If you need to look up exact phrases or names on Google, you can put them in quotes. For example, if you search for the phrase "mole people" on Google, you will find only pages that contain the word "mole" followed by the word "people."
The idea to start broad and then limit your search also applies to search the web.
For example, if your search for "mole people" contains too many results related to New York, you can use a minus sign to exclude these results. Here's what it would look like:
"Mole People" - "New York"
Note that we also used quotation marks around "New York" in that search because we want the entire wording to be excluded.
If you hit a point in your research where you won't find any new sites to visit, you should try to replace your Google search. Try to use variations on the same search terms and change which search operators you use. Sometimes the slightest change in your search can give you very different results.
Go beyond Google
Sometimes Google's expertise is not enough for you. If you work on a completely academic paper or write a deep-dive blog post, you may need to look through magazines, academic papers or old books. You know, "primary sources."
Some websites, such as Project Muse and JSTOR, are an excellent resource for magazines, academic documents, and other primary sources. You can usually access them through your university or public library. There are also some free options for these sites, such as Google Scholar and SSRN.
But if you write a deep dive on dairy products you have to find some old catalogs, magazines, magazines and posters. Google Books is an excellent resource for this type of material.
You can also use Wikipedia to find some primary sources. At the end of each Wikipedia article there is a "References" table. This table tells about the sources of all information in the article. If you encounter a juicy piece of information while reading a Wikipedia article, there is usually a small number that links to the reference table.
It is good to look at all these resources because they usually come up with different results for the same search. They also tend to have built-in advanced search features that are useful for unique or niche topics.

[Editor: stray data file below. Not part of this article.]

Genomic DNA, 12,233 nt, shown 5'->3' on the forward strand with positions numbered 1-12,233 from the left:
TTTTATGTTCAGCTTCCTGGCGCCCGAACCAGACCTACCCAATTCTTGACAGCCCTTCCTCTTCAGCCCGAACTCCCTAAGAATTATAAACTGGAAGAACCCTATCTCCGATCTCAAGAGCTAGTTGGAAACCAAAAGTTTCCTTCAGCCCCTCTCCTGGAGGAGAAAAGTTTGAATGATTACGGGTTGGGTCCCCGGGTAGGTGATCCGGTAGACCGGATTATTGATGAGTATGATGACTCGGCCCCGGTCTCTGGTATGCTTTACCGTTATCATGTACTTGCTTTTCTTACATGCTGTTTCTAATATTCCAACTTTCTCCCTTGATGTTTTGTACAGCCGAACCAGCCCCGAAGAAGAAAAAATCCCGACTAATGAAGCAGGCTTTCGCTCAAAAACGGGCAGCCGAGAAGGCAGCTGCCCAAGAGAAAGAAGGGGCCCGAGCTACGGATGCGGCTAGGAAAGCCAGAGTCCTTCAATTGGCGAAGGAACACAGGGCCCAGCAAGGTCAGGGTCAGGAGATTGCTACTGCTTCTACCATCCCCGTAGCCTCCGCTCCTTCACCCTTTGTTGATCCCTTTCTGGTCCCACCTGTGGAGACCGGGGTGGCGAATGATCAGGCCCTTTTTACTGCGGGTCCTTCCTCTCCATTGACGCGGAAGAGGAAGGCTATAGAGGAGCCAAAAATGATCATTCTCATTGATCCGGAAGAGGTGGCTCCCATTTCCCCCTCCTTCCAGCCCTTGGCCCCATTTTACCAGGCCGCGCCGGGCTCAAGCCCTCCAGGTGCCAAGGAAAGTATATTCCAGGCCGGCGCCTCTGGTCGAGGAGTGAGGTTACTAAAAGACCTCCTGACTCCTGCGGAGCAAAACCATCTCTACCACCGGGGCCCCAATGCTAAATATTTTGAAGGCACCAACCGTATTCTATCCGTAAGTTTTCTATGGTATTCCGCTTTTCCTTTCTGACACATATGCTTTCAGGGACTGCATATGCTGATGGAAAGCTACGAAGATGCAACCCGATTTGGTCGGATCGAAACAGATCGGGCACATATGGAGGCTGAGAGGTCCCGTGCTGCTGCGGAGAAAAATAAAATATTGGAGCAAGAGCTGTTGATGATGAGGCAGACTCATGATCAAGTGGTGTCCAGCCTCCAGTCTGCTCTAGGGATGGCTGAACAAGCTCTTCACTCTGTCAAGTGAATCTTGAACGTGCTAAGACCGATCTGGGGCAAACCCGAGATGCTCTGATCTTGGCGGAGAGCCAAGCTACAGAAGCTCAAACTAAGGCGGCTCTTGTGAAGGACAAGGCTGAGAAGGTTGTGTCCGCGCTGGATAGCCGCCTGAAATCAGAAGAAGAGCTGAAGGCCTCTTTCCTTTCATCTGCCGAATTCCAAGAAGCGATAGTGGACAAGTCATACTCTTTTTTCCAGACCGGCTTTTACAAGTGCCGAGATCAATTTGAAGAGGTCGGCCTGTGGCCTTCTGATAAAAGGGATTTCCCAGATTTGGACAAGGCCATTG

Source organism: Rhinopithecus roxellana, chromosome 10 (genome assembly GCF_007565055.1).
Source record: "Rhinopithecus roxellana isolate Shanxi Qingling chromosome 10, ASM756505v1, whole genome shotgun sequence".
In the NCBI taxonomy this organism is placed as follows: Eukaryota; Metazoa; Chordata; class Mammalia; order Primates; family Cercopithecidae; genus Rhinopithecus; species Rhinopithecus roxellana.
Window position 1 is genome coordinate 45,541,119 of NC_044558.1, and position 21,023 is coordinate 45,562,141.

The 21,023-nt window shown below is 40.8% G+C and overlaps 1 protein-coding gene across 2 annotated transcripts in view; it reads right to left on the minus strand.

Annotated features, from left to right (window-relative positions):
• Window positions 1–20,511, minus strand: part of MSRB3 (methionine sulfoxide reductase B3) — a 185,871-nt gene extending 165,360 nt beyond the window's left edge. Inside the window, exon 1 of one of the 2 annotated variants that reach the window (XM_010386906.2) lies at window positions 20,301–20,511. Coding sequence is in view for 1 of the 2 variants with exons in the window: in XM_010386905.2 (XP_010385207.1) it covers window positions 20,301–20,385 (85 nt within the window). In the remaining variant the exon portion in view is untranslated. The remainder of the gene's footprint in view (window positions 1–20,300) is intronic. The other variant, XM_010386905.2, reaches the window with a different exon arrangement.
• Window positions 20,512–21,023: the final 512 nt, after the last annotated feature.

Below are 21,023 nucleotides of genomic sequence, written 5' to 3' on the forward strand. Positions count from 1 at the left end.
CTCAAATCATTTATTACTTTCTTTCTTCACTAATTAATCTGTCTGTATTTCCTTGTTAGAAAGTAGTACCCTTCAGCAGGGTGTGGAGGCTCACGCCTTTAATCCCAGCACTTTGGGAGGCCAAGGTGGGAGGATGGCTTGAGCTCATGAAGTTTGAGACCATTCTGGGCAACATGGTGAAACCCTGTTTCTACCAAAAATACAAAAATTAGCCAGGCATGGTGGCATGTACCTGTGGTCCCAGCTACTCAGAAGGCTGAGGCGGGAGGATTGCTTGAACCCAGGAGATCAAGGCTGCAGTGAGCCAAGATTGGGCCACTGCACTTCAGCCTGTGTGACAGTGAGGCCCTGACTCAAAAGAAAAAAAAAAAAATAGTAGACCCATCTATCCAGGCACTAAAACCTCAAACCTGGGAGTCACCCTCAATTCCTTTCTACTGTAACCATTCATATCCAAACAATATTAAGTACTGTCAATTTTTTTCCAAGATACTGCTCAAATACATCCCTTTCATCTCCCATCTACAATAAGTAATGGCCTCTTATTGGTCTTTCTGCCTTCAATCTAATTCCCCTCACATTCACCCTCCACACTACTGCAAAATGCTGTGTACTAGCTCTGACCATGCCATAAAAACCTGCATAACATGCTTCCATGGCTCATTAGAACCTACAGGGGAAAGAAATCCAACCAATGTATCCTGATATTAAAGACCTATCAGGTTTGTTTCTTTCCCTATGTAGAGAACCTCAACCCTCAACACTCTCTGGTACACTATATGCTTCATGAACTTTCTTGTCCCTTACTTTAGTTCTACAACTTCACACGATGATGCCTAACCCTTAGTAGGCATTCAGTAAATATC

Double check your research
Once you've completed your research, make sure all your information is accurate. You can save yourself a lot of heart by double checking all your research before writing.
Go read all your sources, because there is a chance you misinterpret what they say. Of course, you are not the only person who can mislead a source, so it's good to check out all the quotes you find on a website.
You should also consider how you used Google to investigate your topic. If you included any offsets in your keywords, there is a chance that the information you collected will reflect that phenomenon. Try searching on Google with a variety of search terms and Google search operators.
There are also factual control websites that you can use to make sure your information is accurate. Websites like Factcheck.org or Snopes are pretty amazing; just use them as your only factual control resource.
What happens if you find conflict information?
Sometimes you spend a lot of time double checking all your research and you will realize that things do not seem to set up. In this situation, it is tempting to stand by some tasks that may not be completely factual. After all, it is much easier to follow incorrect information than to redo your entire research process.
But you should never write or publish any information unless you are sure it is correct. If you encounter conflicting information when researching a topic, go back to the drawing board or try to spin the pieces of contradictory information at your service.
For example, if you find many conflicting eyewitness accounts while researching the Titanic, then you can quickly turn these conflicting accounts into an exciting piece of information. You can even go back and do an in-depth study of who made these eyewitness accounts, and how they formed the public's opinion on Titanic's sinking. Hey, it can be a book.